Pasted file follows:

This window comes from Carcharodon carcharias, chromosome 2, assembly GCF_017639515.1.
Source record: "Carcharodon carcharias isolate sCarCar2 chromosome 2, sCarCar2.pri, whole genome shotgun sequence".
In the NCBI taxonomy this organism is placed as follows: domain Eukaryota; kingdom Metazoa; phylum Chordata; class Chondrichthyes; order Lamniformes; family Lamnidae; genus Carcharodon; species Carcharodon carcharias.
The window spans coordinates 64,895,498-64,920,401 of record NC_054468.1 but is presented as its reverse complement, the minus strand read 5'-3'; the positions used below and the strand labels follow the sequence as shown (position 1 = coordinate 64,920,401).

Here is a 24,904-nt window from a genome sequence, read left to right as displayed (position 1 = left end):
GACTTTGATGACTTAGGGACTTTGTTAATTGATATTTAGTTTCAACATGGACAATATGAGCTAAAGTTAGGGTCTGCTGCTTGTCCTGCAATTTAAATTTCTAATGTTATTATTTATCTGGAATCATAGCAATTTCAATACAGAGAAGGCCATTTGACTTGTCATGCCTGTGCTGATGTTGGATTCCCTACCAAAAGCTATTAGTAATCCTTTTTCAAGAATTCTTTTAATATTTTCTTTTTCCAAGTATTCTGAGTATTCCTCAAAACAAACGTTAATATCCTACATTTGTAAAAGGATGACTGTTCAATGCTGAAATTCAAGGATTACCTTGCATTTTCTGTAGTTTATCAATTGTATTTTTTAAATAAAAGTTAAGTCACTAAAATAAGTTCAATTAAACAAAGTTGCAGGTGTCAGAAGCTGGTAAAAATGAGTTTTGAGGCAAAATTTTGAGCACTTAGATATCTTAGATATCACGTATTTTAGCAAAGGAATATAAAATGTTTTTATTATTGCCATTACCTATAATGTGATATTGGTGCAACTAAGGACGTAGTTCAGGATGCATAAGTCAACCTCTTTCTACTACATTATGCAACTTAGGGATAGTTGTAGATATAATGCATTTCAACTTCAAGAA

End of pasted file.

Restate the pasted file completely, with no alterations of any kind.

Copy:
This window comes from Carcharodon carcharias, chromosome 2, assembly GCF_017639515.1.
Source record: "Carcharodon carcharias isolate sCarCar2 chromosome 2, sCarCar2.pri, whole genome shotgun sequence".
In the NCBI taxonomy this organism is placed as follows: domain Eukaryota; kingdom Metazoa; phylum Chordata; class Chondrichthyes; order Lamniformes; family Lamnidae; genus Carcharodon; species Carcharodon carcharias.
The window spans coordinates 64,895,498-64,920,401 of record NC_054468.1 but is presented as its reverse complement, the minus strand read 5'-3'; the positions used below and the strand labels follow the sequence as shown (position 1 = coordinate 64,920,401).

Here is a 24,904-nt window from a genome sequence, read left to right as displayed (position 1 = left end):
GACTTTGATGACTTAGGGACTTTGTTAATTGATATTTAGTTTCAACATGGACAATATGAGCTAAAGTTAGGGTCTGCTGCTTGTCCTGCAATTTAAATTTCTAATGTTATTATTTATCTGGAATCATAGCAATTTCAATACAGAGAAGGCCATTTGACTTGTCATGCCTGTGCTGATGTTGGATTCCCTACCAAAAGCTATTAGTAATCCTTTTTCAAGAATTCTTTTAATATTTTCTTTTTCCAAGTATTCTGAGTATTCCTCAAAACAAACGTTAATATCCTACATTTGTAAAAGGATGACTGTTCAATGCTGAAATTCAAGGATTACCTTGCATTTTCTGTAGTTTATCAATTGTATTTTTTAAATAAAAGTTAAGTCACTAAAATAAGTTCAATTAAACAAAGTTGCAGGTGTCAGAAGCTGGTAAAAATGAGTTTTGAGGCAAAATTTTGAGCACTTAGATATCTTAGATATCACGTATTTTAGCAAAGGAATATAAAATGTTTTTATTATTGCCATTACCTATAATGTGATATTGGTGCAACTAAGGACGTAGTTCAGGATGCATAAGTCAACCTCTTTCTACTACATTATGCAACTTAGGGATAGTTGTAGATATAATGCATTTCAACTTCAAGAA